Science, Delusions, and Christopher Hitchens

Do not all charms fly
At the mere touch of cold philosophy?
There was an awful rainbow once in heaven:
We know her woof, her texture; she is given
In the dull catalogue of common things.
Philosophy will clip an Angel’s wings,
Conquer all mysteries by rule and line,
Empty the haunted air, and gnomèd mine—
Unweave a rainbow, as it erewhile made
The tender-person’d Lamia melt into a shade.
– Lamia, John Keats (1820)

“Someone has to stand up to experts!” – Don McLeroy, Dentist and Former President of the Texas State School Board

I like a good take-down piece – you’re forced to! Carlo Dellora lays into Curtis White for his book, The Science Delusion, excerpted on last week:

Full disclosure: I haven’t finished The Science Delusion yet. I’m working on it, but my Day Job keeps getting in the way!

My initial impression is that Richard Dawkins answered this charge back in 1998 with his Unweaving the Rainbow. At times, I got the impression that White was channeling the inadvertent caricature and unintentionally comic Don McLeroy of the Texas State School Board, who once exclaimed that “Someone has to stand up to experts!”

But I want to talk about Christopher Hitchens…

Hitch was a lot of things, but intellectually lazy was never one of them. Toward the end, he veered too far into jingoism for my taste. I, like a lot of like-minded people, disagreed with him on the prescription, if not diagnosis, of international [$religion] fundamentalism. In the 2000’s his particular bugaboo was with the Islamic variant, but at its core his writing evinced a strong, forceful atheism that didn’t brook fools or apologists for fantasy and happenstance.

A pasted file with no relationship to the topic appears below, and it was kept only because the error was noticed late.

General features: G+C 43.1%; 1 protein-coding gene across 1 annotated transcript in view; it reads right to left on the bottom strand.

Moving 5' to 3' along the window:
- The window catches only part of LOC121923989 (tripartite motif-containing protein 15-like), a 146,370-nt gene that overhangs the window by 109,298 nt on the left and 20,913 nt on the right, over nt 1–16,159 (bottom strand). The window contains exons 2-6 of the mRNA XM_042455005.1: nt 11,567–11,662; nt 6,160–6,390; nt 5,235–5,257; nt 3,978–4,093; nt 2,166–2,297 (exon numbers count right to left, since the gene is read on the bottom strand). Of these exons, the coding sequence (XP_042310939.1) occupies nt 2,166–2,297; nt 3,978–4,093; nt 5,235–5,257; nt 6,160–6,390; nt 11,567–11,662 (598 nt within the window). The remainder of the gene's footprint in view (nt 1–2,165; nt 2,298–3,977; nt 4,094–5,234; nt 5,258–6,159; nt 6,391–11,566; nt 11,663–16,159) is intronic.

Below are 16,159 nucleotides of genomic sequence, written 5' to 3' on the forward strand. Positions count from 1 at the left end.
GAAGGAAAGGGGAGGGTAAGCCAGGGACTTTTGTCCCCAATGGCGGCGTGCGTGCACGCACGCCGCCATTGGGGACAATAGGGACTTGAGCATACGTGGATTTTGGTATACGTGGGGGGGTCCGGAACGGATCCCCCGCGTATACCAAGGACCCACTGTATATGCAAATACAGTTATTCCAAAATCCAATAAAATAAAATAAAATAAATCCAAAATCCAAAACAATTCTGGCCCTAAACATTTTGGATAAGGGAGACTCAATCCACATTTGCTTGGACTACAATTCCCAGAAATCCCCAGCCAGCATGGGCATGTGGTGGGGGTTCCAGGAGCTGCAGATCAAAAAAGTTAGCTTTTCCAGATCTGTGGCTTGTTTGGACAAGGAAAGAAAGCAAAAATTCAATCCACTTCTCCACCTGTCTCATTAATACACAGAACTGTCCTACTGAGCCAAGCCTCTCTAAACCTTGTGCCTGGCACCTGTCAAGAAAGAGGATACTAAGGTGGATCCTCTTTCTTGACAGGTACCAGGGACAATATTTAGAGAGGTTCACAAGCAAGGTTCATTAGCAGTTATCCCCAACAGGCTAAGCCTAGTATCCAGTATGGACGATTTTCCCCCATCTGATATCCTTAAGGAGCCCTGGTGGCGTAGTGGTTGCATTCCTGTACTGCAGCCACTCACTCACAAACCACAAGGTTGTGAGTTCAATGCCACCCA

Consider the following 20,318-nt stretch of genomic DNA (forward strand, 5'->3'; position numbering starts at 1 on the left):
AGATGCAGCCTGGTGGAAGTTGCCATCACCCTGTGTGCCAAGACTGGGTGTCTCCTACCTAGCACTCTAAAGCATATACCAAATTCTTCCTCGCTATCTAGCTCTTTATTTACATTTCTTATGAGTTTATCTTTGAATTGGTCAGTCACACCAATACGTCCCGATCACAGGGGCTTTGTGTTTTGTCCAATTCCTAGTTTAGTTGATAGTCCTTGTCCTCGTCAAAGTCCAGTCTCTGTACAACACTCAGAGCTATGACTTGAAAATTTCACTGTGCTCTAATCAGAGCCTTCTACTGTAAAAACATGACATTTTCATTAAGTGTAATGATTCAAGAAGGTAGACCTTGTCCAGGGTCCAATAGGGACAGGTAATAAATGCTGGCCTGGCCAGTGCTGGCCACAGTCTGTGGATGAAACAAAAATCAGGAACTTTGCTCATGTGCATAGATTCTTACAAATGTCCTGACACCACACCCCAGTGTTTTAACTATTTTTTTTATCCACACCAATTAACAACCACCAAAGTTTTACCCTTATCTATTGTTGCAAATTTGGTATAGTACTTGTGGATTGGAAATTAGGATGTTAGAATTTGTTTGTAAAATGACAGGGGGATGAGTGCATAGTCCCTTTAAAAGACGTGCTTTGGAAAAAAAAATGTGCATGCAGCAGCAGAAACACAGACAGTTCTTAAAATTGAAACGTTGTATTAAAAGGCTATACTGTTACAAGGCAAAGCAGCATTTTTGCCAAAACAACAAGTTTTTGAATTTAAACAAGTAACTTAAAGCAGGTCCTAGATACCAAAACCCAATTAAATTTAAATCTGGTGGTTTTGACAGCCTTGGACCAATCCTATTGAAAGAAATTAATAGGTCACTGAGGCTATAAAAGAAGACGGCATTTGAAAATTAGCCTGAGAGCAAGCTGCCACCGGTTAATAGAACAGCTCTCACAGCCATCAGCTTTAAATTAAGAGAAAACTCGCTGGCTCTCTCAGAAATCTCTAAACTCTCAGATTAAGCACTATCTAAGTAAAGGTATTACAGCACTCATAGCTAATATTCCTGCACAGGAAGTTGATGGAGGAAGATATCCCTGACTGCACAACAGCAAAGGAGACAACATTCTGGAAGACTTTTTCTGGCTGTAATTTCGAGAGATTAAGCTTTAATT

Incidentally, Maggie Koerth-Baker interviewed White over at BoingBoing and came away with the impression that he didn’t quite write the book he meant to write.

What do you do if, after your book is published, and the reviews start to come in, it slowly dawns on you that you’ve accidentally written the wrong book … a book which you would not actually agree with?

That’s how I felt after interviewing Curtis White, author of The Science Delusion — a book that has been widely reviewed as containing some good points, buried under a lot of angry rants and straw men. According to White, however, those reviews have all completely missed what he was trying to do and trying to say.

One wonders if White would have dared pen this piece of hackwork were Hitch still alive today. I can see him now, excoriating White over lunch to some editor, scotch in one hand and Rothmans in the other.

Let me conclude by sharing with you a spoken-word piece from Tim Minchin: “Storm.”

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